Books will describe many others, but they are of little or no consequence here.
This disease is easy to identify. When the plant is removed from the soil, a white cottony fungus will be seen on its underside. When the disease is advanced, dark, hard structures (sclerotia) are evident.
There are two species. The sclerotia of Sclerotinia minor resemble mouse droppings a few millimetres in length. Those of S. sclerotiorum are larger (up to 12mm) and more irregular in shape.
The sclerotia remain in the soil and produce small mushrooms during cool, wet weather. These release millions of spores which disperse and infect plants they land on. Crop chemicals are not particularly effective in controlling the fungus; your best course of action is to remove infected plants and bury or destroy them to prevent a future outbreak.
Cool, moist weather favours this disease. The first symptoms are yellow areas on the upper side of the older leaves. If the leaves are turned over, you will see corresponding fuzzy mildew patches.
Downy mildew can be highly destructive if favourable conditions persist and no control measures are adopted. However, if the disease strikes when the plants are at an advanced stage of development, the lettuce can still be marketed, provided the infected leaves are removed. If the fungus attacks younger plants, it will reduce the head size and even eating quality.
If you are a seedling grower, be constantly on the alert for symptoms, as moisture levels in a nursery are usually favourable for the disease and only the temperature may prevent its development.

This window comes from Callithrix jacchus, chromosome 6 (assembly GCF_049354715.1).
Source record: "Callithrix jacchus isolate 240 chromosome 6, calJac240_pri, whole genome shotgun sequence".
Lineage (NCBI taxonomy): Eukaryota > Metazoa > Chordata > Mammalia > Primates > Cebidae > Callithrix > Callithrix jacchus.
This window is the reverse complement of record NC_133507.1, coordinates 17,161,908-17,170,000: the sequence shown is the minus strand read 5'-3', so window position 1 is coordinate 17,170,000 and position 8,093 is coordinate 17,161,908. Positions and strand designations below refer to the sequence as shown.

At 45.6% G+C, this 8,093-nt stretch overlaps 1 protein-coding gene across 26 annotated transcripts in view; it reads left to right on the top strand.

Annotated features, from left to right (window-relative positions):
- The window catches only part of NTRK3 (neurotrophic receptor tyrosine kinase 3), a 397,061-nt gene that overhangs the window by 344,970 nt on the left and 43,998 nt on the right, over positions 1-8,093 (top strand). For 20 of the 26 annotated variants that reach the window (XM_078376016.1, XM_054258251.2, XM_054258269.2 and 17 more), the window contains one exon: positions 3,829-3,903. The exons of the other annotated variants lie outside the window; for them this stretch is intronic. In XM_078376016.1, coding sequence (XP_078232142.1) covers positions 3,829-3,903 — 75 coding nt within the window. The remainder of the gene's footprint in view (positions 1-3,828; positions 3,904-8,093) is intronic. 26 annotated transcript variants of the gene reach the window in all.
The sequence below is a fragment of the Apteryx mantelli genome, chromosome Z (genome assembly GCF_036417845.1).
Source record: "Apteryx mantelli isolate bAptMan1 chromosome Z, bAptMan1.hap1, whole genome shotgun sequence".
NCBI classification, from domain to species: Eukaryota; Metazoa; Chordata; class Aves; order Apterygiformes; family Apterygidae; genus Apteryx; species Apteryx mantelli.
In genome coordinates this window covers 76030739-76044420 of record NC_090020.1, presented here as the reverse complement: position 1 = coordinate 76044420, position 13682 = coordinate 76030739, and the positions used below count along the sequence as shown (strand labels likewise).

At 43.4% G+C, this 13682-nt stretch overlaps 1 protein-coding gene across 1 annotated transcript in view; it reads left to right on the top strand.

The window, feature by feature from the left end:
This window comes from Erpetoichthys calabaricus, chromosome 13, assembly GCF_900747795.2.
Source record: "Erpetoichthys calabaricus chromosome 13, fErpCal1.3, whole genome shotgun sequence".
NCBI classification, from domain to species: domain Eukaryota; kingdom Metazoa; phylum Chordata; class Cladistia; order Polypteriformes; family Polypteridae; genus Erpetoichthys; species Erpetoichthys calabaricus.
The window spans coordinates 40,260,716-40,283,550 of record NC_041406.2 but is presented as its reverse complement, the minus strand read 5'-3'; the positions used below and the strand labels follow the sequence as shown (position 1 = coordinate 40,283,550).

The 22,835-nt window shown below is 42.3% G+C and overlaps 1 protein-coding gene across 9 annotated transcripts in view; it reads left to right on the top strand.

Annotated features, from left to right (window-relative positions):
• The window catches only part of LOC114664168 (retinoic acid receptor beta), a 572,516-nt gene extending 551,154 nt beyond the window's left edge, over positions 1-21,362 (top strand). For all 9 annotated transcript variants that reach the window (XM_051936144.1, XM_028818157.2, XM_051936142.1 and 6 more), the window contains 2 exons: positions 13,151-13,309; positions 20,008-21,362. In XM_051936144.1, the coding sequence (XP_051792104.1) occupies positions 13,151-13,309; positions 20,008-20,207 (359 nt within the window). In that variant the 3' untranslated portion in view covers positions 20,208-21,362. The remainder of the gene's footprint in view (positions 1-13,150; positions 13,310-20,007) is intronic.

If you farm in a cool, moist area, you may have to adopt a preventative spraying programme. But most of the time you should be able to get away with spraying as soon as the first symptoms appear, as long as you catch the disease before too much damage is done.
Dithiocarbamates and copper sprays can be used as preventatives; however, ensure that there is proper coverage of all leaf surfaces. Because the fungus builds up resistance fairly rapidly, systemic products should be employed only in an emergency.
If you need to do a good deal of spraying, alternate systemic products with non-systemic products, and also alternate systemic products with other unrelated systemic products. Discuss this with your chemical rep. Resistant lettuce varieties become available from time to time, but the fungus can adapt itself to these varieties quite quickly, so this is not a workable solution.
Unlike downy mildew, this fungus develops in hot, dry conditions. The mildew will be visible on both the upper and lower leaf surfaces – a sure sign of powdery rather than downy mildew.
To confirm this, examine the mildew with a magnifying glass. Powdery mildew makes long chains reminiscent of strings of beads, whereas the downy mildew looks like miniature plants growing on the leaf surface. Various products are available to control powdery mildew.
Bill Kerr is a vegetable specialist and a breeder of a range of vegetables.